If you want the lights to be different colours, or want the ability to change colours, it’s best to use a lighting control system. This requires fittings that contain a mixture of red, green, blue and sometimes white LED chips. The lighting control system is able to set each of the chips to different levels, creating a complete spectrum to choose from or cycle through. This will need a different cabling structure and equipment and is probably a job for a professional.
One of the great things about venturing out of the conventional with your lighting design is that you can use it to zone your areas, and create different ambiences in each.
Here, the playful and glamorous dining area feels quite separate from the functional working zone thanks to the statement pendant lighting. Downlighting in the kitchen area is perfect for prep, and the combination of the two enables the mood to be changed at the flick of a switch – a lighting control system can throw the dining area into entertaining mode, with the functional lighting in the cooking area dimmed right down.
If you don’t want to go quite as flamboyant as this kitchen, you can pinch some of the same zoning ideas and apply them with a little more moderation.
Check out 10 ways to dazzle with cluster lights
If you’re planning on redesigning your kitchen, then you have a lot more options open to you, provided you plan far enough in advance. Working your lighting into the fabric of your kitchen is a great way achieve subtle elegance, and have a scheme that really panders to your every need.
In this kitchen, strong under-lighting of the island makes it seem as though it’s floating, and the backlighting behind the shelves brings out the texture of the stone and adds a welcome vertical contrast. The lighting really enhances the bespoke feel of this kitchen.
If you plan early, you’ll have a variety of options, including under-lighting units, building lighting into shelves or worktops, and dropping the ceiling to create a coffer. Discuss these options with your kitchen or lighting designer early on, as you’ll need to plan out a number of technical details, such as how you’re going to mount the lights, where the cables are going to go and where you are going to locate the control gear, such as the drivers for LED fittings.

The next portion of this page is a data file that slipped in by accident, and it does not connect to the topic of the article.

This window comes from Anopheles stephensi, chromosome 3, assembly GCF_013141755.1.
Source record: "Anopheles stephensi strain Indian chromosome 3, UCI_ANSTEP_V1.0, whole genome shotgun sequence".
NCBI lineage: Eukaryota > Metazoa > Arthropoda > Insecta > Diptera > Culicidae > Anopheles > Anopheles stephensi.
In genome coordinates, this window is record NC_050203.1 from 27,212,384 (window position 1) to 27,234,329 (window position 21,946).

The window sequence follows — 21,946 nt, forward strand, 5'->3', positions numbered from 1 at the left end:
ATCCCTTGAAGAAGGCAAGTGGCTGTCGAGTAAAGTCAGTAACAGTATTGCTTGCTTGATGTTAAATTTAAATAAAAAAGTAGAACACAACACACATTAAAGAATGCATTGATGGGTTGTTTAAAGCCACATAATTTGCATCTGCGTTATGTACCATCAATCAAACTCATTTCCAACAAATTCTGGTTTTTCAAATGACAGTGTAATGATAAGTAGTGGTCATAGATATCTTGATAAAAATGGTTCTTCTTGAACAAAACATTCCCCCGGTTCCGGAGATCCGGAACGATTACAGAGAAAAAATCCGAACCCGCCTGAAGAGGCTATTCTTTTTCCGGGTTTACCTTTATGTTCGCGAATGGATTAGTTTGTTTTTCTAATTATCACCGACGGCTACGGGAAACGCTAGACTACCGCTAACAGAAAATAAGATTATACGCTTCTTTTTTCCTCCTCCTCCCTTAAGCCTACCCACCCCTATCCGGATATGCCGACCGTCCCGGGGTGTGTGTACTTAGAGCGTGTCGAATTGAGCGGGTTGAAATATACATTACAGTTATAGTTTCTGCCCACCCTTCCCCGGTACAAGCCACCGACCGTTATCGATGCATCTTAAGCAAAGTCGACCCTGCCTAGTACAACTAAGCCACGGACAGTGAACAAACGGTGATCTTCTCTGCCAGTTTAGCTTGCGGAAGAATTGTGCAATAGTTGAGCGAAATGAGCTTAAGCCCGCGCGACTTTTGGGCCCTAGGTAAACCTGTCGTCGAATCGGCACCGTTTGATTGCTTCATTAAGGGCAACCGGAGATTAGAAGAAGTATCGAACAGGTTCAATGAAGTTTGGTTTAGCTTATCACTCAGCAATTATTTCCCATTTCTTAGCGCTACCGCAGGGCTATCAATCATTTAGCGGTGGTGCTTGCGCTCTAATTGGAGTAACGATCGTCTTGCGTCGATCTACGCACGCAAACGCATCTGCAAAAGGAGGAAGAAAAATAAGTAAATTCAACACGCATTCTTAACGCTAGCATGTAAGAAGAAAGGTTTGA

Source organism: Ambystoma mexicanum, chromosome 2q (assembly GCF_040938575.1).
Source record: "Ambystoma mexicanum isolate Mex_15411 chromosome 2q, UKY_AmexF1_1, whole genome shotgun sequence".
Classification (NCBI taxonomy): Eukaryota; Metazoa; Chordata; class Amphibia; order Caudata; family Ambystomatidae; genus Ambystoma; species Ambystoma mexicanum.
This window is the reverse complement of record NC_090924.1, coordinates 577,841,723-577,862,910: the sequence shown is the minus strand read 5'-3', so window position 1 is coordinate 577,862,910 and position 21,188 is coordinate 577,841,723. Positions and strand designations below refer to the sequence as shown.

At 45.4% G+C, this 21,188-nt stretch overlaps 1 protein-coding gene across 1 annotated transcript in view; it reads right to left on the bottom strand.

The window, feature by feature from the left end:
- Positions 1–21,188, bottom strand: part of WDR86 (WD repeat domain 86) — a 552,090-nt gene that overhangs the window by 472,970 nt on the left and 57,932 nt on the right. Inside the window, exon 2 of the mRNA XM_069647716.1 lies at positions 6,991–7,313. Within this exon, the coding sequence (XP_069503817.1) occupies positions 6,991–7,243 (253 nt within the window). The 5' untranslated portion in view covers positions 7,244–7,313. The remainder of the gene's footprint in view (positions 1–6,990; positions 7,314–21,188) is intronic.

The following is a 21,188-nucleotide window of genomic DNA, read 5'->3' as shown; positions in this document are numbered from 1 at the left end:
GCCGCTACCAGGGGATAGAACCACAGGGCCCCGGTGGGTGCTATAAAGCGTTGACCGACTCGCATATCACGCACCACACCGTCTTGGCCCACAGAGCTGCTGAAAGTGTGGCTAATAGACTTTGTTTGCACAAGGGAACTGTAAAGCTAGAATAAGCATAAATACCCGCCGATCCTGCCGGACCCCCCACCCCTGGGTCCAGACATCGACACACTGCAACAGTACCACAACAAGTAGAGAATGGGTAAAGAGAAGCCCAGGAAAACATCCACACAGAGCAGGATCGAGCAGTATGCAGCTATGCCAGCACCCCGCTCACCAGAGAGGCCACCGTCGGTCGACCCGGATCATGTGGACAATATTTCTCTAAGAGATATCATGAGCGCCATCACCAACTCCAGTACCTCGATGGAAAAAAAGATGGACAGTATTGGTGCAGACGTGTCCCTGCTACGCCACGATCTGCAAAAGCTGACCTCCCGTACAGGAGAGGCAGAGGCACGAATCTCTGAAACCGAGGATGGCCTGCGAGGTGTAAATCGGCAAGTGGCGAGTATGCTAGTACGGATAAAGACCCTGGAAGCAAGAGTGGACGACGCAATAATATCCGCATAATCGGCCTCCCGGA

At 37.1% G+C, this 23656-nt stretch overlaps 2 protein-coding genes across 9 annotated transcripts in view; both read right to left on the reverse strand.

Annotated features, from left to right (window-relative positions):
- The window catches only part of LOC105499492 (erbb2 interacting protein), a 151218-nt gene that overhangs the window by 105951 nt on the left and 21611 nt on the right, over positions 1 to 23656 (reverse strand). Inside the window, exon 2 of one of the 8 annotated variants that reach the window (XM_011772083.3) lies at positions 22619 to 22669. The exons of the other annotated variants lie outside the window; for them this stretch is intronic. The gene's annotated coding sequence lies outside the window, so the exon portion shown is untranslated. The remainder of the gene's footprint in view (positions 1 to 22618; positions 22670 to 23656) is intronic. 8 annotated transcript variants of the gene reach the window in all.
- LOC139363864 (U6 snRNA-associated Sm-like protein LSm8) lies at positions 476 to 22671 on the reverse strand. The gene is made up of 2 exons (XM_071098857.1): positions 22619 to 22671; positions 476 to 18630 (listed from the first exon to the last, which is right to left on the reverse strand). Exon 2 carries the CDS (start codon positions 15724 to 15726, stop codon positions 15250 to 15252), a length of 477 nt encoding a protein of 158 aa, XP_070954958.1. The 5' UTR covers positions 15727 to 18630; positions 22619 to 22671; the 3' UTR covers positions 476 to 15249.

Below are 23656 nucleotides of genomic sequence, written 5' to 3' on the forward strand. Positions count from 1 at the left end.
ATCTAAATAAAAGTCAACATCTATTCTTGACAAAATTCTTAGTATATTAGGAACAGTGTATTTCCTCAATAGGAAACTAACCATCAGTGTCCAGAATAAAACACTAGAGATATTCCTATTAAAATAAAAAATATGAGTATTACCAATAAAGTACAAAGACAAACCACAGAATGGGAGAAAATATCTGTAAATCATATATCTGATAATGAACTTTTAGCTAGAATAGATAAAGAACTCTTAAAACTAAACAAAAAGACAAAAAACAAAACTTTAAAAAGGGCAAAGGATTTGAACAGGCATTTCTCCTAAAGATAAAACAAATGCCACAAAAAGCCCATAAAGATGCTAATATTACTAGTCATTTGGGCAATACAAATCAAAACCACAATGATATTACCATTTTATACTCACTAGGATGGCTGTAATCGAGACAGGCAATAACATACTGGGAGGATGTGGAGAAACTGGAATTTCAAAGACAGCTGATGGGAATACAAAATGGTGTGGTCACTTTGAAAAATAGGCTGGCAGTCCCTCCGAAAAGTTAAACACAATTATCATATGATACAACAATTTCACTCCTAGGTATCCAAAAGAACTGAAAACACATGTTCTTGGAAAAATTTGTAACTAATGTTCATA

If you have an awkward space with no obvious points for pendants or spotlighting, don’t worry. Even the most challenging kitchen layouts can be worked around. In this kitchen, the track lighting and the small fittings mounted on the side of the cabinets by the range are particularly effective in delivering light to the working areas. The pendants, meanwhile, have longer chains to provide sufficient light to the island.
Early consideration needs to be given for lighting like this, as the transformers are generally fairly chunky and need to be fairly close to the light fixtures due to voltage drop restrictions. But the point to take away is that almost anything can be done with a little creativity.
Building up layers of light brings out the richness of finishes and creates interesting sightlines, drawing your eye through the space.
This kitchen features low-level LED accent lighting shining across the floor, under-cabinet lighting providing supplementary task lights, and high-output downlights delivering shadow-free task lighting to the main work surfaces. Other options for layering the light include uplighting and pendants in the dining area.
What does the lighting in your kitchen look like? Does it work well for you? Share your thoughts and photos in the Comments below.